unctad.org | Ocean Governance In Costa Rica: An Overview on the Legal and Institutional Framework in Ocean Affairs
Ocean Governance In Costa Rica: An Overview on the Legal and Institutional Framework in Ocean Affairs
Book Information


The present Report1 is prepared within the framework of the project “Evidence-based and policy coherent oceans economy and trade strategies” (Project).2 The Report provides an overview of international and national legal instruments for ocean governance within the Costa Rican context, as well as the competent national institutions, relevant to oceans economy and trade strategies that will be developed in subsequent phases of the Project.

Ocean governance is generally understood to encompass the legal and institutional frameworks for the management of ocean space, activities and marine resources, with the view to maintaining the ocean health, productivity, and resilience.

Section 1 of the Report provides an overview of relevant provisions of the United Nations Convention on the Law of the Sea (UNCLOS)3 and how these have been implemented within Costa Rica.

Section 2 addresses a general overview of the institutional framework in Costa Rica, and the main international and national provisions on the conservation and sustainable use of marine living resources.

In this regard, it should be pointed out that international instruments are incorporated in the Costa Rican national legal system once the respective instrument is ratified or approved by the Parliament through a specific law or adhered by the Executive Power through an Executive Decree.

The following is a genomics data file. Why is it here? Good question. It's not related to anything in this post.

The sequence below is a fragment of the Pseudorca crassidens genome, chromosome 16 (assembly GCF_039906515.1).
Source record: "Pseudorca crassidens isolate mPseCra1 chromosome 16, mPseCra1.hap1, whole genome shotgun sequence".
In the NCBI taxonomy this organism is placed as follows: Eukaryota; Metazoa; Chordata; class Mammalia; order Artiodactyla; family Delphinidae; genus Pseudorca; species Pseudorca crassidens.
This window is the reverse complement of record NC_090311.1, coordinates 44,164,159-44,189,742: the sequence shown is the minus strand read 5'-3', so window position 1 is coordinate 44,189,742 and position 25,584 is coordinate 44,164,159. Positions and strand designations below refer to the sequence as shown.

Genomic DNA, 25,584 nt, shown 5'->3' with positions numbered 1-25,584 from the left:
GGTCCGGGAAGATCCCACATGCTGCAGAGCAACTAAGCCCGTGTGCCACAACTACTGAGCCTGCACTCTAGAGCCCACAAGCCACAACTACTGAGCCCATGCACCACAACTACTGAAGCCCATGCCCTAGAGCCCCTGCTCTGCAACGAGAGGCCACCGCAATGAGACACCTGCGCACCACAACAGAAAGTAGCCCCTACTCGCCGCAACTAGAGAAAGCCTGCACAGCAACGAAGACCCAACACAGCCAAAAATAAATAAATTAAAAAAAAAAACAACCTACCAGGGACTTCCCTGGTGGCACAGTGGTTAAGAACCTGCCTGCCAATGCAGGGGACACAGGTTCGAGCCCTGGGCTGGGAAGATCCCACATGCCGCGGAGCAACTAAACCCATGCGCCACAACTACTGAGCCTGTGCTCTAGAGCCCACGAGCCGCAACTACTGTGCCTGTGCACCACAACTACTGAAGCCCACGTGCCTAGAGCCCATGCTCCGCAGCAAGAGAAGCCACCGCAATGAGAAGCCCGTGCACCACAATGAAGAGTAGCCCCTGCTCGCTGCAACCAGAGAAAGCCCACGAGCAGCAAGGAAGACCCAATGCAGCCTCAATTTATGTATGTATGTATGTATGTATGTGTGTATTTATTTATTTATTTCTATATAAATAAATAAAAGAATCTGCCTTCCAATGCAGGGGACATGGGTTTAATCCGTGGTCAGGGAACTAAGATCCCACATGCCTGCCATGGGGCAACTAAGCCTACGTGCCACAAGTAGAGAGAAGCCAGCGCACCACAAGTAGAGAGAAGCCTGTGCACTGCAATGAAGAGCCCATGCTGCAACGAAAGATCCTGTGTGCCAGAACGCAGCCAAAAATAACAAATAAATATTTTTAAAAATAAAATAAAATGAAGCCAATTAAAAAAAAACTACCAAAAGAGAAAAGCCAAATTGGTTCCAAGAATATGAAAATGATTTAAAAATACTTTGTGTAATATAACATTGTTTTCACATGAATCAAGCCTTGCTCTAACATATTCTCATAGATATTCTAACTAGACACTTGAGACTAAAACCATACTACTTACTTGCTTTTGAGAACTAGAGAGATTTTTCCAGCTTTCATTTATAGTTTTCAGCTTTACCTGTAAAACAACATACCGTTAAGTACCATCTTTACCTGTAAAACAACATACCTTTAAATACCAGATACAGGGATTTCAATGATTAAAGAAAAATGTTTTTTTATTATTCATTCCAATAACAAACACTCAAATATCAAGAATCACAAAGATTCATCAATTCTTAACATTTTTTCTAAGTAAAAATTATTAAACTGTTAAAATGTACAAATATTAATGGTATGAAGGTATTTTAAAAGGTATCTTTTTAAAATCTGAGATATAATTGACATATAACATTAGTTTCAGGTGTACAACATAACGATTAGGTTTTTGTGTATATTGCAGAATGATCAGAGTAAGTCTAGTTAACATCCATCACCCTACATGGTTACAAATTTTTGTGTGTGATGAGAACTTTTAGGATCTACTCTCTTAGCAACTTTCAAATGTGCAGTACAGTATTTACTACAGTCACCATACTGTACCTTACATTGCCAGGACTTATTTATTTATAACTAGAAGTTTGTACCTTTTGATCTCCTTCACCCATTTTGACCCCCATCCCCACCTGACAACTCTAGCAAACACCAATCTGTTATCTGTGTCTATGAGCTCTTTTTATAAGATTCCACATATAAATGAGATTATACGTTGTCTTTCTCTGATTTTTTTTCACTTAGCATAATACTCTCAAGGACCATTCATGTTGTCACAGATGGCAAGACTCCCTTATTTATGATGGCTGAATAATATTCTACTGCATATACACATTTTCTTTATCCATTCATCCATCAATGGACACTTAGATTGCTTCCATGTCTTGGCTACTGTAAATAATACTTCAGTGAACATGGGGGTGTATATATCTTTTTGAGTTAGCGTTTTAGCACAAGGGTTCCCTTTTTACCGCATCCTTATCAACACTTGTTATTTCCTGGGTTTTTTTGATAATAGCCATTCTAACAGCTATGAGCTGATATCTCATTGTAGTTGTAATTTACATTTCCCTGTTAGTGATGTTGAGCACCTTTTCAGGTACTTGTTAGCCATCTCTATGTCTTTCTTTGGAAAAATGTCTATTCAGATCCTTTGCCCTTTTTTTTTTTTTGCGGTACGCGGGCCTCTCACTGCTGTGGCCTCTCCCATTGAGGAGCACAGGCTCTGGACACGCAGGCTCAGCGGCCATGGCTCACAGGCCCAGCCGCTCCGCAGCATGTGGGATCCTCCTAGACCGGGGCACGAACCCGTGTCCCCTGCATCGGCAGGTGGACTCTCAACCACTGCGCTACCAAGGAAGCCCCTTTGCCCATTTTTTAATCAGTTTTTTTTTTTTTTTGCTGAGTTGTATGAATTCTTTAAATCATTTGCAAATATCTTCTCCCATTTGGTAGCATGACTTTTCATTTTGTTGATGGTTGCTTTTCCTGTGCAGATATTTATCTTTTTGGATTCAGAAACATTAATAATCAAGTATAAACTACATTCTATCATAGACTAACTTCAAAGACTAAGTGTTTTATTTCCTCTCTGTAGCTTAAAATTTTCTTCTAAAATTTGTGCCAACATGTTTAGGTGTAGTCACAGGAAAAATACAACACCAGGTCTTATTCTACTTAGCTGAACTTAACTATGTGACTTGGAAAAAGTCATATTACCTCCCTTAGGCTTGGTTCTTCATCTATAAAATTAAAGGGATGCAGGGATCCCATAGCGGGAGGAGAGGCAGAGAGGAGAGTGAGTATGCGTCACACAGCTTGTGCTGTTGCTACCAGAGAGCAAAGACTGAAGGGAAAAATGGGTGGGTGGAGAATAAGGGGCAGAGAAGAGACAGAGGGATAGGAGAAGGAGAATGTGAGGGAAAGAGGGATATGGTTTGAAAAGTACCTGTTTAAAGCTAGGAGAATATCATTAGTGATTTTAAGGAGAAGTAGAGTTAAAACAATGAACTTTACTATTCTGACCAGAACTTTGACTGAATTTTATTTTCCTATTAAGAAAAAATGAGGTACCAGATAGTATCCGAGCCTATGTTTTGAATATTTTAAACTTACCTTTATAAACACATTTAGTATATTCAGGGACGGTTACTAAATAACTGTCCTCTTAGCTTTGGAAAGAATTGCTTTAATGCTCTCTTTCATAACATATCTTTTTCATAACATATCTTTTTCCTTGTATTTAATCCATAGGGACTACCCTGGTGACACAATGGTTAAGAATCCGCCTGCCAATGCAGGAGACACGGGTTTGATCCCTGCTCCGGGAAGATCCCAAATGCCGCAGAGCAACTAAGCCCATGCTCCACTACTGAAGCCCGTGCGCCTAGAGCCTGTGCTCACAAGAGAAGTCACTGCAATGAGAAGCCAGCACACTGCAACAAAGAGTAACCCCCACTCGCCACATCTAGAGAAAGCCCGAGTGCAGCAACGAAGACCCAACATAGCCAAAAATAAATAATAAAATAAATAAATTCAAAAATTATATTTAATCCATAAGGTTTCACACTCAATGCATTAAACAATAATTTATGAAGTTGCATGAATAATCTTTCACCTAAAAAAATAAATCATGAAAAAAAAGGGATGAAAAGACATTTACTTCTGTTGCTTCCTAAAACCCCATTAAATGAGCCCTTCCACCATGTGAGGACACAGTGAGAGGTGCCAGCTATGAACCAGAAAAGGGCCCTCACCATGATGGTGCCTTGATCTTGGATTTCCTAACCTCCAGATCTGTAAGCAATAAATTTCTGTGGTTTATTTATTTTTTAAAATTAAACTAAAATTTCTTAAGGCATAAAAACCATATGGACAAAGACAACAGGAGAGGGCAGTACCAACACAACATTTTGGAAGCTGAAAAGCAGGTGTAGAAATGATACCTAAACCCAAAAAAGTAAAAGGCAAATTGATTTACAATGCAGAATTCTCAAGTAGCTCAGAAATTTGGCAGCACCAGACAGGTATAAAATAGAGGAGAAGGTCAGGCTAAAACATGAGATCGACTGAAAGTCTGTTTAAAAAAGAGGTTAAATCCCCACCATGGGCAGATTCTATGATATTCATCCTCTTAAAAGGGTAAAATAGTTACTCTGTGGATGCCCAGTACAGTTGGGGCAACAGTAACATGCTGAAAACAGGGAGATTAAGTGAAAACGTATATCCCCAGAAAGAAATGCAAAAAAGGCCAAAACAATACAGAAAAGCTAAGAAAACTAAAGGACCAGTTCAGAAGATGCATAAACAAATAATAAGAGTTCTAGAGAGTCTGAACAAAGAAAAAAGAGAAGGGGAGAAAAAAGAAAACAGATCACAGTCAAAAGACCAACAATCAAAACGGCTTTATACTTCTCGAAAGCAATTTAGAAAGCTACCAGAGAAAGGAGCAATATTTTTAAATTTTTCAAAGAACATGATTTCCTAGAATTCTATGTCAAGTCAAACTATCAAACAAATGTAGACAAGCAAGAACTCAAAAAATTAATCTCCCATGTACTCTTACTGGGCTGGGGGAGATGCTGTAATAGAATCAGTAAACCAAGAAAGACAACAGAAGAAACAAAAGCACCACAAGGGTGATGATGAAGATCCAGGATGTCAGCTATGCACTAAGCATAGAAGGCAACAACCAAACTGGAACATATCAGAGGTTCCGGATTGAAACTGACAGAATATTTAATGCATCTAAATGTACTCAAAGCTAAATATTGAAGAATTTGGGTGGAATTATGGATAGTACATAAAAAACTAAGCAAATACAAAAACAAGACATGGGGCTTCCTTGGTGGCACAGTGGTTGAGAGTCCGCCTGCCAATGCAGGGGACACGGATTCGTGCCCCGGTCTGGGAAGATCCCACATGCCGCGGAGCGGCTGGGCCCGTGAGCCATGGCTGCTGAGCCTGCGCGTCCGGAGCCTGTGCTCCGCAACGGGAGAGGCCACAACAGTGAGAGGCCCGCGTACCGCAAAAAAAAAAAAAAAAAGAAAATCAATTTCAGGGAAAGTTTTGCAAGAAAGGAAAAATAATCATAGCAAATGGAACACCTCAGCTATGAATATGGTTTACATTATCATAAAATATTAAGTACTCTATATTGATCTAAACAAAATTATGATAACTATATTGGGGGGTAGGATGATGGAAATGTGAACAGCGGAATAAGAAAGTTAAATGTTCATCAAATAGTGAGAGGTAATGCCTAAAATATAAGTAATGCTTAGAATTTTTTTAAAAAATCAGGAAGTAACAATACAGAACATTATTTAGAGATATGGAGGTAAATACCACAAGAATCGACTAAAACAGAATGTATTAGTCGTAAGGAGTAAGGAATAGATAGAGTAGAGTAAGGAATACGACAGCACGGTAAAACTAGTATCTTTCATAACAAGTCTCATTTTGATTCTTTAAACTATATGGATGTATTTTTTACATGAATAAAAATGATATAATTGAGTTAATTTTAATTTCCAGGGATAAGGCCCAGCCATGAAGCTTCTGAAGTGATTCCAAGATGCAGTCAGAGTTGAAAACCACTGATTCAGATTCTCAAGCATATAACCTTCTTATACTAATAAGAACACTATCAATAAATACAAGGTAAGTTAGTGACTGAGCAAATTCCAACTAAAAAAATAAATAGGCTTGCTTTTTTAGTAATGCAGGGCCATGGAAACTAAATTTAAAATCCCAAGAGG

Thereafter, section 3 addresses the four subsectors identified as national priorities in the Project, namely:

  • Sustainable marine fisheries (all fish but tuna)

  • Sustainable wild tuna harvesting/fishing sector (only tuna species)

  • Sustainable crustacean aquaculture

  • Seafood manufacturing sector

In the final part of the Report (section 4), an overview of specific cross-cutting legal frameworks is provided, namely: regulations on trade, maritime terrestrial zone, navigation, water pollution, and marine tourism, as well as additional institutions, such as the judicial branch and the national apprenticeship institute.

In addition, trade linkages are flagged throughout the different sections in the Report.


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